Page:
With Halloween fast approaching, my mind seems to be stuck contemplating questions stemming from haunting visions of future trouble.
What would happen if a teenager decided to trick me instead of asking for a treat and injured himself while sneaking into my house? I ask because someone was lurking outside my house a few nights back. Funnily enough, I honestly think they ran away because they thought the life-size Dracula cutout in the window was my husbands silhouette. But what if hed actually snuck in, saw the Dracula and flinched, slipping to break his arm? Would I be liable? What could I do to protect myself from being sued?
What if a trick-or-treater tripped over something in my front yard? Could they sue me for personal injuries? Would I be responsible for accidents that might happen in my house or in my yard as a Virginia property owner?
Your specters abide in the realm of tort liability. Tort in this context means a civil wrong other than breach of contract not a sugary delight.
You must first determine the legal status of the tricking teenager when he visits your home. The teenager or trick-or-treaters can be on your property in the capacity of trespassers, licensees or invitees. The duty you owe them differs according to their status.
Trespassers are those who come on your property without your permission, expressed or implied. To trespassers you owe only the duty to refrain from intentionally injuring them. But there are even exceptions to this distinction.
Licensees are those who enter your property for their own convenience or benefit. To licensees, you owe the duty to warn of hidden defects or dangerous conditions on the property known by you to exist.
Invitees are those who are invited to come onto your land. To invitees, you owe the duty to maintain your property in reasonably safe condition for the visit and to warn of any unsafe conditions that are not open and obvious. The invitation need not be expressed but may be inferred where the visit is for the mutual benefit or advantage of the parties, or where the landowner is to receive a benefit for the visit.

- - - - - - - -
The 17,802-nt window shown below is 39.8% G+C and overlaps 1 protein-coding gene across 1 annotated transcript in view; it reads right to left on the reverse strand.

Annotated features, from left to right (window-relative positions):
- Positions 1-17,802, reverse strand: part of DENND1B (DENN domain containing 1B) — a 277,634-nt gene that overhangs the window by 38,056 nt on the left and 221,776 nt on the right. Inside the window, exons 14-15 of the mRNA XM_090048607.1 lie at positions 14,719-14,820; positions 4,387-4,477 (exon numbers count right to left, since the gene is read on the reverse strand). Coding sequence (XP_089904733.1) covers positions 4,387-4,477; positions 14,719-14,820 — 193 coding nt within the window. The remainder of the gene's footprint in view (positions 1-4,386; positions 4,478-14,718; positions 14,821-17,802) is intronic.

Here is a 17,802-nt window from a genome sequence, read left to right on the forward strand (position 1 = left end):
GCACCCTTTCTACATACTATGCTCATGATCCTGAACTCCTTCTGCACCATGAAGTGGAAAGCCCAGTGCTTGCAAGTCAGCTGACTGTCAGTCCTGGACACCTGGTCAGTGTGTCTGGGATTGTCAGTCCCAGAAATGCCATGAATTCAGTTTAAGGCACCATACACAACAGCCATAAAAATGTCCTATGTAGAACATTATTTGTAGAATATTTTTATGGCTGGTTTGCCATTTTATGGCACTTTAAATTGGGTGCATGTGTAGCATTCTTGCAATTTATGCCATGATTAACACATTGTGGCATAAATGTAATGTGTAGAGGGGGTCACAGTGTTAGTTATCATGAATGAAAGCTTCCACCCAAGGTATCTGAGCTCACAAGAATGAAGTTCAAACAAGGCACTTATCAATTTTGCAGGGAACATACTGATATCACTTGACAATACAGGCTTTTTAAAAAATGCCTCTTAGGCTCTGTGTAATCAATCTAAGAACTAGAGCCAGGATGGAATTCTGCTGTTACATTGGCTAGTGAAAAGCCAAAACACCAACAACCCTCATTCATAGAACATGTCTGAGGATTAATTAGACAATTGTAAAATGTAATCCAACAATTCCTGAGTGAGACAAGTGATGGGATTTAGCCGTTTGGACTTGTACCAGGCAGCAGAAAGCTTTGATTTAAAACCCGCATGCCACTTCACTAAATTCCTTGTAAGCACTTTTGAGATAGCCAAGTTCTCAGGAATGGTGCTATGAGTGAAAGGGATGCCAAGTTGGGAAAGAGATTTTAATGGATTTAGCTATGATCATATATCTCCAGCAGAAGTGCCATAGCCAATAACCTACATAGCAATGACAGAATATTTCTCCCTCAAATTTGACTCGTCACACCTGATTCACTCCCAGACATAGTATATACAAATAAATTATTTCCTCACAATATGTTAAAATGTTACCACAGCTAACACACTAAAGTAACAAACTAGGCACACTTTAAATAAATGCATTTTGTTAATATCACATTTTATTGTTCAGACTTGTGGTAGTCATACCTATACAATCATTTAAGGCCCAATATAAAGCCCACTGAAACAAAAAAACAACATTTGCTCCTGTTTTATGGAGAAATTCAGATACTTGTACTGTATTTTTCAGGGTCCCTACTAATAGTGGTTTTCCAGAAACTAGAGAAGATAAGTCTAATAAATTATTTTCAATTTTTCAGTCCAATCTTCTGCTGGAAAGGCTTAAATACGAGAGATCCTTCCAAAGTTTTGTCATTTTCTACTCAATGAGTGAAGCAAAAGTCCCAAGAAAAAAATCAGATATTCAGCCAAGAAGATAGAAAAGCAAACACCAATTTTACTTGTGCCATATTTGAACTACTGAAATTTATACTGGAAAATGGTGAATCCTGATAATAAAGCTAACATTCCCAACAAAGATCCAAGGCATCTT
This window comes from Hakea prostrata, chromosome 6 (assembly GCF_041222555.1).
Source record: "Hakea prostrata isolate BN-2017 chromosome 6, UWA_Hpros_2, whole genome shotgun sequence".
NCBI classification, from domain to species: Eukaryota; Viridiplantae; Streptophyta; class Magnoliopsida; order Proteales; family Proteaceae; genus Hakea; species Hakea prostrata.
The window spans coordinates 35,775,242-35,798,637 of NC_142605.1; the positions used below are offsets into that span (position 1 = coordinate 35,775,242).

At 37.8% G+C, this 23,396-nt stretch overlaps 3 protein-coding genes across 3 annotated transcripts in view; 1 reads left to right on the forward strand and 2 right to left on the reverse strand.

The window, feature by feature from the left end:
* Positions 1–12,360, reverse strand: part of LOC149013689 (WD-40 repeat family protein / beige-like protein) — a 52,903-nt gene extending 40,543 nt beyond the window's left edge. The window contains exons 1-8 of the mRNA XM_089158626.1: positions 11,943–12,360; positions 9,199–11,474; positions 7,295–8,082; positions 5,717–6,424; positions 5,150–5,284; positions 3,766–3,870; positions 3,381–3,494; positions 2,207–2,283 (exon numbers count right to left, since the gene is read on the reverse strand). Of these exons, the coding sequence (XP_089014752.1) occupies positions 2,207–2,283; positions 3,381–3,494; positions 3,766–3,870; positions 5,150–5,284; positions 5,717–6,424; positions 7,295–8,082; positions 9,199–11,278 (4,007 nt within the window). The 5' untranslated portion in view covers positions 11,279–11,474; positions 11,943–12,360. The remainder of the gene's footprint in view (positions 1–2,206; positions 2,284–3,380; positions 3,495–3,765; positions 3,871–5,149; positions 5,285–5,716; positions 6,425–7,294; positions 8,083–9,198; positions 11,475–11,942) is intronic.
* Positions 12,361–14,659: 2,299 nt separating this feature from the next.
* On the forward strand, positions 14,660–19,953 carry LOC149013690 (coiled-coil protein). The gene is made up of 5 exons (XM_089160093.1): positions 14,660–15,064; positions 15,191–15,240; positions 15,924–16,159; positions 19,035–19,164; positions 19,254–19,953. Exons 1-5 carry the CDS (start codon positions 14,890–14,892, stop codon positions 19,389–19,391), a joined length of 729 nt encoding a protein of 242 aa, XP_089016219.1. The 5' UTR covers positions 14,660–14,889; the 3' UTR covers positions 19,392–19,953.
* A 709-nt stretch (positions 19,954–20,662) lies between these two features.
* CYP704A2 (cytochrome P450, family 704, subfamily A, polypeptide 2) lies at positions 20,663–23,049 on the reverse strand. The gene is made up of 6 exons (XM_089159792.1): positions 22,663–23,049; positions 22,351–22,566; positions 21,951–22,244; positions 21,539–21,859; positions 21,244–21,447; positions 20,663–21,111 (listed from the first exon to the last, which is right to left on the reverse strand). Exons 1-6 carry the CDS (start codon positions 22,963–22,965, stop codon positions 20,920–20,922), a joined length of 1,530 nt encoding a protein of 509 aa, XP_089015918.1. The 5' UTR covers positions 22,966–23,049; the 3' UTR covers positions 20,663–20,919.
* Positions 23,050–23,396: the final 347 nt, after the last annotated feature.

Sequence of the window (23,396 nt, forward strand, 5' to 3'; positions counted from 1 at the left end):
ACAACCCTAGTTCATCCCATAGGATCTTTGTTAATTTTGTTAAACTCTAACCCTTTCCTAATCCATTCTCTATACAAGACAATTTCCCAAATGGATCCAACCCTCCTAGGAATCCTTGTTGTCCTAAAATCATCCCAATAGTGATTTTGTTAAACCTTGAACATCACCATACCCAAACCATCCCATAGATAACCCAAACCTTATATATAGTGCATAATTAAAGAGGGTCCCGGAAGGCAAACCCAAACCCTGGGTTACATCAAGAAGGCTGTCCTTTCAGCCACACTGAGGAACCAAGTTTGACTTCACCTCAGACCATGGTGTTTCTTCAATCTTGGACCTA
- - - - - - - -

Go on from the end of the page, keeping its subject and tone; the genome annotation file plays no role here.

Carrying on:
In what category do you believe the law would place the tricking teenager? Certainly he would be a trespasser and, as such, you would owe him no duty to warn him of the auspiciously placed Dracula cut-out.
And what of the trick-or-treaters? Could it be said that a parade of children dressed as werewolves and action heroes flocking to your front door would be a benefit to you? Perhaps spiritually? I wonder what the legal consequence would be were they to egg your house instead of simply smiling for a handout, though. Would that alter their category? Would that make them trespassers and not invitees or licensees? And what of the fact that they are coming to your house, pillow sack in hand, hoping for a handful of candy, offering little to nothing in return? There definitely is a benefit to the trick-or-treater.
I would argue that trick-or-treaters are licensees and that to them you would therefore owe only the duty to warn them of hidden defects or dangers on the property. Perhaps you should put up a Beware of Dracula sign. Happy Halloween.
John Kent Kidwell is an attorney at the law firm Kidwell, Kent&Curran. Readers with questions may write to him at Woodson Square, 9695 C Main St., Fairfax, Va., 22031, Fax him at 703-764-2194, or e-mail him at firstname.lastname@example.org.